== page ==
Why do "scenes from Sundance" drive me so crazy? Other than the fact that they're totally artificial, they've all been "done" a thousand times over. Can't someone think of a more interesting way to capture the scene there? Clearly not.

Does anyone else share my frustration?

Monday, January 21, 2008

What to Watch During the Writers' Strike

I don't own a TV -- and I don't live in L.A. -- so it could be assumed I've barely been affected by the writers' strike. In reality, it has entirely interrupted my weekly schedule. I'm a hardcore online viewer, and now that Gossip Girl has run through the last of the new episodes, I'm feeling out-of-work Hollywood's pain. This weekend, I decided to catch up on stuff I've been meaning to take a look at -- some for the first time, some for the fortieth. (And yes, I do realize that watching The Muppets Take Manhattan at 25 is an odd move).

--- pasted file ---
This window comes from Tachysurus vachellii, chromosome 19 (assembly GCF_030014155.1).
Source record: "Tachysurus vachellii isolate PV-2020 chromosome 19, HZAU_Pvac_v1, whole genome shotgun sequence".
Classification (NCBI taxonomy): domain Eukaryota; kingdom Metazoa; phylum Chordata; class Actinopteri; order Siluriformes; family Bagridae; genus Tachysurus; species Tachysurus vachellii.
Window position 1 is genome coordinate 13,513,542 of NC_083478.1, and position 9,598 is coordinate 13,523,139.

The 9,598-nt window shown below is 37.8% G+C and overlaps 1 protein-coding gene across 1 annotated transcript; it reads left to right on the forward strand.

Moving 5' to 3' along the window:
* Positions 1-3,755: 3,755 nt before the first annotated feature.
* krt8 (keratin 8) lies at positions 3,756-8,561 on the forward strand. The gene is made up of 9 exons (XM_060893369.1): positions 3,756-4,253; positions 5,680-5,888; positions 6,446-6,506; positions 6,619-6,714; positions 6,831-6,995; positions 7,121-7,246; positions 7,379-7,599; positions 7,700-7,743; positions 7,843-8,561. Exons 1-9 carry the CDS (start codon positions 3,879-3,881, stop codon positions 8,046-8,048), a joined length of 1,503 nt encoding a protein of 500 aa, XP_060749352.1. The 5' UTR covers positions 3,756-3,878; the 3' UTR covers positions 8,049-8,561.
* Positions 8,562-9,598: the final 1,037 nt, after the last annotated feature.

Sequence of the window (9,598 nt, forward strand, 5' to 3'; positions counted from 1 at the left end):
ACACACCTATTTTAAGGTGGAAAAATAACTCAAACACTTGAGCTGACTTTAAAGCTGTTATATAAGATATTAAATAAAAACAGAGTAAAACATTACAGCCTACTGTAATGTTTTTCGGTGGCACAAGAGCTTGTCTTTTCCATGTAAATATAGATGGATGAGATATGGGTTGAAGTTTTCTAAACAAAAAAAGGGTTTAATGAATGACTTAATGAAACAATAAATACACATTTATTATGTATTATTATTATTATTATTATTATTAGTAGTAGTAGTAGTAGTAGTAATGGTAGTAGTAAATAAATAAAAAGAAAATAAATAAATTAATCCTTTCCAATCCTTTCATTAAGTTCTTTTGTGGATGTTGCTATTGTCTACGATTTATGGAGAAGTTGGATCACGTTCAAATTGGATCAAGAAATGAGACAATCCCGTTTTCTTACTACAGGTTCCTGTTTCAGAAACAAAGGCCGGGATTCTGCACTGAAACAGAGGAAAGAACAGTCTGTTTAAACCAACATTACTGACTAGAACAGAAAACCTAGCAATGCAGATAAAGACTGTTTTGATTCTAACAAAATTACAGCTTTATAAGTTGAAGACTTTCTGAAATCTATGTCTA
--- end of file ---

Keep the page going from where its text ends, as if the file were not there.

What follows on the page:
It's Always Sunny In Philadelphia. Almost as good as Arrested Development, this absurd comedy about four friends and Danny Devito running a pub in Philadelphia makes me laugh. Out loud.

Maria Full of Grace. A pregnant Colombian girl decides to become a drug mule in order to make $5,000 for her family in this excellent film, which stars Catalina Sandino Moreno as Maria. Moreno is a breakout star -- her portrayal is at once naive and calculating. But she comes off, more than anything, as highly intelligent. Definitely worth Netflixing.